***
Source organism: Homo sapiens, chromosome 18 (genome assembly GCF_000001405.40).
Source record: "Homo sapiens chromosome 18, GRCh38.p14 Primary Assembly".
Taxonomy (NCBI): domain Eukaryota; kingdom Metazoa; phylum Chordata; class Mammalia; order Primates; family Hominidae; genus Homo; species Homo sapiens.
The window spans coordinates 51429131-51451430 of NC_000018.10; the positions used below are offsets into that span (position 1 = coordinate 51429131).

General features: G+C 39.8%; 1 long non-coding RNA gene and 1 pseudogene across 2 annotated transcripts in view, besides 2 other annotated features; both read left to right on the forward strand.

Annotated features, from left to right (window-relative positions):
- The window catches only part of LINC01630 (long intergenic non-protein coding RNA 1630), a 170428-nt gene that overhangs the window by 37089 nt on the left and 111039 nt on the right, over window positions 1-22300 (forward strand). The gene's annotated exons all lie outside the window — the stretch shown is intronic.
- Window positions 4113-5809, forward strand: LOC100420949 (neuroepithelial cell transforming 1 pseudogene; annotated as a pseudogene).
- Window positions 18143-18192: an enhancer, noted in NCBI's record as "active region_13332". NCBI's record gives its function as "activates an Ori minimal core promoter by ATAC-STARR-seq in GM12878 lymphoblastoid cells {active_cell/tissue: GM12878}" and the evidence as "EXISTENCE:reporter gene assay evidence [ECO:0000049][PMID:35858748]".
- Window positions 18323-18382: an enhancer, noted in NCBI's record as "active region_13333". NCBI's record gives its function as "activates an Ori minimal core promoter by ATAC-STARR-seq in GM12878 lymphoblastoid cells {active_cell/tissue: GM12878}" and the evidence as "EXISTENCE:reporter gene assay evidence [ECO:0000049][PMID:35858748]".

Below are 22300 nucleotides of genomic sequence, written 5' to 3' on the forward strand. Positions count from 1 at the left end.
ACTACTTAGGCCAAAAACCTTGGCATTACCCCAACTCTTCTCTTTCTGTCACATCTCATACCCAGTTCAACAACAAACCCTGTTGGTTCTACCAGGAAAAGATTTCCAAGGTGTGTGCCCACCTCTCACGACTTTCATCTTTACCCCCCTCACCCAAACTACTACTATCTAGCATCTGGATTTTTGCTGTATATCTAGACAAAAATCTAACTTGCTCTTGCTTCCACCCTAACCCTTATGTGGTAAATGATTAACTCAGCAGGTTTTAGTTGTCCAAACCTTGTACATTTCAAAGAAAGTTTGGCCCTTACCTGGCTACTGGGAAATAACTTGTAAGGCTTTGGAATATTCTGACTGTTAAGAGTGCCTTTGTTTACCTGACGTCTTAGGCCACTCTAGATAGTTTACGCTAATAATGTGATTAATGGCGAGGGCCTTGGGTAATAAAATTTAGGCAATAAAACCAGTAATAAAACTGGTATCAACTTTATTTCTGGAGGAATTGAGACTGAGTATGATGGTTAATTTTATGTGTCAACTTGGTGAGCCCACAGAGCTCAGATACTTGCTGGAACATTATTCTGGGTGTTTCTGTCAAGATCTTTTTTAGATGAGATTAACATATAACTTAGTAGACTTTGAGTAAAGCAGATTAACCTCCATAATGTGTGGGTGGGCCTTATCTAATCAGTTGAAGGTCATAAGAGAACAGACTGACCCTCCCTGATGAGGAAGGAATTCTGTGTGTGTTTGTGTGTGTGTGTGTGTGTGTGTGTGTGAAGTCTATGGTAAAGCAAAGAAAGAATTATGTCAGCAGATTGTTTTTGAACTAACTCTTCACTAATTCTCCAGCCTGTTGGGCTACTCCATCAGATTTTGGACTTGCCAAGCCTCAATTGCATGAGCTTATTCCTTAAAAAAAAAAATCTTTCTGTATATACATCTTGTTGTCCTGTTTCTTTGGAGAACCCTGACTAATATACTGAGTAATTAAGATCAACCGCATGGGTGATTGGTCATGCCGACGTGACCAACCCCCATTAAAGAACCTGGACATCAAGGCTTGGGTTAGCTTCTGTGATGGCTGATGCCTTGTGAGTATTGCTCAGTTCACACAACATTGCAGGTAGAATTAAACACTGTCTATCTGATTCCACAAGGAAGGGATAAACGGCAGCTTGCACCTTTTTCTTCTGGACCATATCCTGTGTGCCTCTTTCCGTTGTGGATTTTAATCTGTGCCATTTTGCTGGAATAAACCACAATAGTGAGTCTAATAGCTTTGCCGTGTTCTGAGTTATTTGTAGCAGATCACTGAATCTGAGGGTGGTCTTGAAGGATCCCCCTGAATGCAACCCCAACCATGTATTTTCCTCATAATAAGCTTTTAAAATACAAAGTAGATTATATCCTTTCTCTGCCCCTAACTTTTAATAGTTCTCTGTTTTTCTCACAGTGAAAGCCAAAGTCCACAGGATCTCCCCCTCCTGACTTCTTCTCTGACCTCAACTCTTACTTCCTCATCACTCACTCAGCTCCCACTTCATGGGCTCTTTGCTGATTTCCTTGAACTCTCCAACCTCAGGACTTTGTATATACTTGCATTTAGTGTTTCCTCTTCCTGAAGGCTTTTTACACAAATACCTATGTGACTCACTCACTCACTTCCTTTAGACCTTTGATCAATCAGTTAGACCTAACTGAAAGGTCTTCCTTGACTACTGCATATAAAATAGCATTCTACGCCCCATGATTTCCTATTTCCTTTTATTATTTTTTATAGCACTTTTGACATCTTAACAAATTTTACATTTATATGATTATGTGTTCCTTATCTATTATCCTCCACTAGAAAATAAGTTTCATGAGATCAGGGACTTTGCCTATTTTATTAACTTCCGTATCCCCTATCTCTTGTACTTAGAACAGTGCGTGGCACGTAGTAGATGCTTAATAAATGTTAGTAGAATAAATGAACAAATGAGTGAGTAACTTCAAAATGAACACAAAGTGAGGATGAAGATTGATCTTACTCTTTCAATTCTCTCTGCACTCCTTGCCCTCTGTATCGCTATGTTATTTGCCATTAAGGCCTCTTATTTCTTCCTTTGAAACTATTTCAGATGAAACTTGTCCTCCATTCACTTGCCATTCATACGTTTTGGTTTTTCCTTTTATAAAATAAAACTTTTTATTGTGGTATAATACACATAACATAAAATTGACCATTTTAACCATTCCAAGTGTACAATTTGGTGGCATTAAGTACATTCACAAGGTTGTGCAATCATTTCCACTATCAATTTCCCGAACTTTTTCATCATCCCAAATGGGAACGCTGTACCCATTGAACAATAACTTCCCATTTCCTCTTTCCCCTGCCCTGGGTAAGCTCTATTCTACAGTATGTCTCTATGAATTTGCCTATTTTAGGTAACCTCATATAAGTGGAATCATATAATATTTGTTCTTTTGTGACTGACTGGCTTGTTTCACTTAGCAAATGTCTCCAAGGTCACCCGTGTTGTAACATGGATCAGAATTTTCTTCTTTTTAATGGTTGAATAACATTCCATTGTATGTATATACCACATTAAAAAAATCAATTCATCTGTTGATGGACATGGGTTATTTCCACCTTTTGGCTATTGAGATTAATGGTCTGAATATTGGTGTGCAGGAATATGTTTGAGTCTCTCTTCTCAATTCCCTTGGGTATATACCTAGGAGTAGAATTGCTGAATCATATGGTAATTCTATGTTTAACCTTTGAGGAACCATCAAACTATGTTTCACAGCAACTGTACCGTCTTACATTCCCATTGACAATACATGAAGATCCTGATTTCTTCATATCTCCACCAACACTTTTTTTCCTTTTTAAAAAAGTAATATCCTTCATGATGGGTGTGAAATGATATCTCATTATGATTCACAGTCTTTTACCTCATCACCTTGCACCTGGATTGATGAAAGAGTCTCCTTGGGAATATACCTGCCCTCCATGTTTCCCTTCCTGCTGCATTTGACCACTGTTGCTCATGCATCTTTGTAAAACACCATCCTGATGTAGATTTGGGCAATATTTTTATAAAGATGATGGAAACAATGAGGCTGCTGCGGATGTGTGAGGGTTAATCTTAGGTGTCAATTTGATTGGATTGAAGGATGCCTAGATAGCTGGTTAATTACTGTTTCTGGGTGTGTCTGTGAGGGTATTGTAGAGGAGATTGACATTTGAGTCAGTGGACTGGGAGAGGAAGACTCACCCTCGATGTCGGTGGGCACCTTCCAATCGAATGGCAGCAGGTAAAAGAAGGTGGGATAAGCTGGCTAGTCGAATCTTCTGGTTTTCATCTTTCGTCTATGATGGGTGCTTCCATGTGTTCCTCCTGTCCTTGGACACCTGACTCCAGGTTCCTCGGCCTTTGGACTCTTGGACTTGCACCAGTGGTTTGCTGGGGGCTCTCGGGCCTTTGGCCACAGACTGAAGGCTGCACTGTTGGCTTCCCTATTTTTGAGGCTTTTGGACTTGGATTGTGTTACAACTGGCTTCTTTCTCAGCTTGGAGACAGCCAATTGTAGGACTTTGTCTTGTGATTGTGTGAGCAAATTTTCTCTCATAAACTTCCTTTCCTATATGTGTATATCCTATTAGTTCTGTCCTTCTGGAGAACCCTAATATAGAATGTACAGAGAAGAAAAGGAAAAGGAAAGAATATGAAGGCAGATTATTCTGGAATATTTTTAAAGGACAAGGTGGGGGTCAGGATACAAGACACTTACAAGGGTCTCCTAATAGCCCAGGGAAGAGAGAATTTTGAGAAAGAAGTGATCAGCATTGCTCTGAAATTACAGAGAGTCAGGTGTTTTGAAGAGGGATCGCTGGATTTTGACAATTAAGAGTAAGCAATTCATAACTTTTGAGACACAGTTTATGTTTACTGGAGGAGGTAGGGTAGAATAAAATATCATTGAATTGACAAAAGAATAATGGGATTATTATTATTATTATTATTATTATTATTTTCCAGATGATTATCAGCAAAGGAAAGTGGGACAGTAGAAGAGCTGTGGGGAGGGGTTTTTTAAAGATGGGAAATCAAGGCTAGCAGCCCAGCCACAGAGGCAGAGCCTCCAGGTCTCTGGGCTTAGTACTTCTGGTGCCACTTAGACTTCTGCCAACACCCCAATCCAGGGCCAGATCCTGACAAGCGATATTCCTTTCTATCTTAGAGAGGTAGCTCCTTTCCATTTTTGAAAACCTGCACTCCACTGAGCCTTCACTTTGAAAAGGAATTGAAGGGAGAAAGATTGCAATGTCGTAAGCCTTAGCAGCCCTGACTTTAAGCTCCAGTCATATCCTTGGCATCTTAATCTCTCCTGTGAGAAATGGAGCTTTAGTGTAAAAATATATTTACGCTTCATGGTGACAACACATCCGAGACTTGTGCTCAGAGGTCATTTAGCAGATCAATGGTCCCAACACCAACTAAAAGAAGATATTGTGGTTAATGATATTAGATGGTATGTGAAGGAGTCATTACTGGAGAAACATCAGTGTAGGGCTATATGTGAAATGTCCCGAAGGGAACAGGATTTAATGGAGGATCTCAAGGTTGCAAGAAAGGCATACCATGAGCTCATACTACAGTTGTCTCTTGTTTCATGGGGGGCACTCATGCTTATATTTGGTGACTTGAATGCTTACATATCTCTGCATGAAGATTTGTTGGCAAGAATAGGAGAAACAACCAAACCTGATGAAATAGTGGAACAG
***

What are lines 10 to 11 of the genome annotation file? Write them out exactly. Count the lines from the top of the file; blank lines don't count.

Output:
- Window positions 18323-18382: an enhancer, noted in NCBI's record as "active region_13333". NCBI's record gives its function as "activates an Ori minimal core promoter by ATAC-STARR-seq in GM12878 lymphoblastoid cells {active_cell/tissue: GM12878}" and the evidence as "EXISTENCE:reporter gene assay evidence [ECO:0000049][PMID:35858748]".

Below are 22300 nucleotides of genomic sequence, written 5' to 3' on the forward strand. Positions count from 1 at the left end.